$25 WiFi Webcam from China – I am livin’ on the edge!

Rock on – what could possibly go wrong with cheapest-possible piece of equipment that is designed to capture both sound and video, is made in China and costs about 25 USD, and comes with real internet connectivity – you know: cloud backends and all.

So, I went off to dig some more blood from my nose. I bought one – no, I bought three Xiaomi Xiaoyi Ants web cameras, and went to see what’s inside and how (in)secure they are.

These little beasts provide 720p picture, night vision, cloud connectivity – they got it all and great picture quality too. (Now please do not expect GoPro Hero 4 black -level; more like Hero 2, with this 25 dollar price point I feel that is way more than adequate.)

Based on few months’ experience I can say they do work nicely – at least when 2.5GHz Wifi isn’t too crowded. As expected iOS, Android apps work – language is to some extent Chinese, and English (partially) is available too, no probs with that. And Xiaomi does upgrade their firmware, couple times during past 3 months or so, great!

Now, this will not be a real analysis as I am not carrying out traffic analysis. Also, I will be using older firmware. As it happens, this piece of hardware has more or less serious open source community to hack together more functionality; so I downgraded to older firmware and added some scripting support to SD-card to get services like ftp,telnet,rtsp running – and voila I am in:

(none) login: root
Password: 
Welcome to HiLinux.
None of nfsroot found in cmdline.
# uname -a
Linux (none) 3.0.8 #1 Wed Apr 30 16:56:49 CST 2014 armv5tejl GNU/Linux

It is Linux, running on ArmV5, so expecting limited command set. The version is old; as said I downgraded it. Now that I am in, with the extra insight I have, I am ok running it – for now. (In real life this is not ok: as time passes there will be a vulnerable component that I will fail to recognise and update.)

How badly does it leak?

In other words: what are the active data connections it makes?

# netstat -a
Active Internet connections (servers and established)
Proto Recv-Q Send-Q Local Address           Foreign Address         State       
tcp        0      0 0.0.0.0:38888           0.0.0.0:*               LISTEN      
tcp        0      0 0.0.0.0:8554            0.0.0.0:*               LISTEN      
tcp        0      0 0.0.0.0:554             0.0.0.0:*               LISTEN      
tcp        0      0 0.0.0.0:ftp             0.0.0.0:*               LISTEN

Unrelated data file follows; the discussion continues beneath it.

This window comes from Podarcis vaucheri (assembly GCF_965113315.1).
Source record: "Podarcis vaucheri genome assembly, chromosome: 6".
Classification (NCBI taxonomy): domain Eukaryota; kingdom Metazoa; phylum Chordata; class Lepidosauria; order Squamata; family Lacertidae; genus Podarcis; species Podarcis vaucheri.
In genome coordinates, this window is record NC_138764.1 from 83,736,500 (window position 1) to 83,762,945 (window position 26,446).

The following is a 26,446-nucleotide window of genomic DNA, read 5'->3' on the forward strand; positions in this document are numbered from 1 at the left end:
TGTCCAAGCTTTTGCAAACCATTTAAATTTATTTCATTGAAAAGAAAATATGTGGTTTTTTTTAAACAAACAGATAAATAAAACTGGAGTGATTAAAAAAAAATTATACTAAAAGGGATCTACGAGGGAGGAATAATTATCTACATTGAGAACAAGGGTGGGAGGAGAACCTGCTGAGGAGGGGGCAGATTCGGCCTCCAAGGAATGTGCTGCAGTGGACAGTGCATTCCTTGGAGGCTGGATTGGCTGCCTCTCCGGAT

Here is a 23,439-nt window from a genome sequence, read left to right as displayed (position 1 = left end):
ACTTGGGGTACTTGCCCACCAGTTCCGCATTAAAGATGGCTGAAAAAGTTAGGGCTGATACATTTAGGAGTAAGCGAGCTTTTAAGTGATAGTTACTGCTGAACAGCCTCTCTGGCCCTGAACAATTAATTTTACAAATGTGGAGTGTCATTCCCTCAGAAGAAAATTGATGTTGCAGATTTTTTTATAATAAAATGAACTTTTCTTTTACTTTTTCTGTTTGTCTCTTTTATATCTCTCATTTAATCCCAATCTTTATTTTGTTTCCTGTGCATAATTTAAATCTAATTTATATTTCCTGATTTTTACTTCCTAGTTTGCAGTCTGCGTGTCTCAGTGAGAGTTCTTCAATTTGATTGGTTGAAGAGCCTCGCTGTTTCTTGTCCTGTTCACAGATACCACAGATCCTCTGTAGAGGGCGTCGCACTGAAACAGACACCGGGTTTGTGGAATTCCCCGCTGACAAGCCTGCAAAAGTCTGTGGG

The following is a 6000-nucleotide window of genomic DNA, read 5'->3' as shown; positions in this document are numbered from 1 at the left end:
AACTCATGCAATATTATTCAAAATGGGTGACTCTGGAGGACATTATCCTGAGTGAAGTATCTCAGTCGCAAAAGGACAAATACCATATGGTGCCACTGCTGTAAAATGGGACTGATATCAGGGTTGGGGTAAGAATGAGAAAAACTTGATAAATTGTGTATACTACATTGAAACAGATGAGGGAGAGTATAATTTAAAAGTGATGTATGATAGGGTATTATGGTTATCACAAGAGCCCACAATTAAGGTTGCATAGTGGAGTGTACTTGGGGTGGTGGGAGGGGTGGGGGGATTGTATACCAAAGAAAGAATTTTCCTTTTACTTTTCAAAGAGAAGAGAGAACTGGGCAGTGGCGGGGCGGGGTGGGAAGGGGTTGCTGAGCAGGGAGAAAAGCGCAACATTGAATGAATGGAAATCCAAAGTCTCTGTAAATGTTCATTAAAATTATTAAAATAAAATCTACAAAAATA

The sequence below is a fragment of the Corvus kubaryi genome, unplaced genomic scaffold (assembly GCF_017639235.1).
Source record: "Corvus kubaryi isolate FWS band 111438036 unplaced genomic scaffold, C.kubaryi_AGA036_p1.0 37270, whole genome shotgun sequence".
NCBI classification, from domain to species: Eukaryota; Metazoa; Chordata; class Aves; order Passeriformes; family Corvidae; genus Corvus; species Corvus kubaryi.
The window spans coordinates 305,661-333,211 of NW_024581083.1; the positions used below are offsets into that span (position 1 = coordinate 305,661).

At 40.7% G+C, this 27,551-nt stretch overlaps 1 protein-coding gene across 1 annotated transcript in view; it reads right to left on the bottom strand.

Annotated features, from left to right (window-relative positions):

tcp        0      0 0.0.0.0:18554           0.0.0.0:*               LISTEN      
tcp        0      0 192.168.1.126:48620     120.134.33.107:www      ESTABLISHED 
tcp        0      0 192.168.1.126:43438     52.76.22.225:28622      ESTABLISHED 
tcp        0      0 192.168.1.126:554       192.168.1.133:65352     ESTABLISHED 
tcp        0      0 :::www                  :::*                    LISTEN      
tcp        0      0 :::telnet               :::*                    LISTEN      
tcp        0      0 ::ffff:192.168.1.126:telnet ::ffff:192.168.1.133:65248 ESTABLISHED 
udp        0      0 0.0.0.0:6994            0.0.0.0:*                           
udp        0      0 0.0.0.0:6996            0.0.0.0:*                           
udp        0      0 0.0.0.0:37519           0.0.0.0:*                           
udp        0      0 0.0.0.0:60845           0.0.0.0:*                           
udp        0      0 0.0.0.0:51397           0.0.0.0:*                           
udp        0      0 0.0.0.0:1500            0.0.0.0:*                           
raw        0      0 :::58                   :::*                    58

Open connections to same subnet are to my computer with telnet there, and 554 for rtsp (my primary reason to get this version in) Then one 120.134.33.107:www, probably for phoning home – (here I would need that wireshark to see the inside of the traffic), and one connection to amazon aws, likely for the app connector.

GeoIP statistics

As nslookup didn’t provide much information, and traceroute wasn’t too helpful either, I checked with Maxmind demo to get some insight on addresses.

And yes, there are plenty of open TCP & UDP ports too, which I do not care yet here as my firewall blocks them. So, to me it looks that the leaking isn’t overly bad.

After quickly going through the file system, I have to say the inits and contents look solid too.

How about introducing the camera to WiFi?

I got a bit bad feeling after bashing Xiaomi’s Air Purifier – it is great product, if you connect it to your WiFi in radio shielded room – and without cloud connectivity it still is great product.

Now for this product, no problems there: As this is camera, it scans a QR code from smartphone screen via APP.  IMHO this is about the only use case where QR code is best solution. Screen blinking, modem sound would have worked too – but this looks much more like 21st century technology.

Conclusion

To me this looks surprisingly solid product here, but don’t take my word for it: I am not the first to run article on Xiaomi web cam: here is another, and second one from the same author.

Also a handy hint: As this camera is quite light weight and comes with it’s own stand and lengthy USB cable, I am planning to hook them up to wall with 3M command velcro strips, those should strong enough to keep them there and allow periodic removal and tool-free maintenance.

++One correction: I miscalculated the price of the webcam, it is closer to 25 than 20 USD, thanks Tommi!

++ Fun reading on crappy IoT: Cheapo LED lightbulbs the “single worst device I’ve ever bought”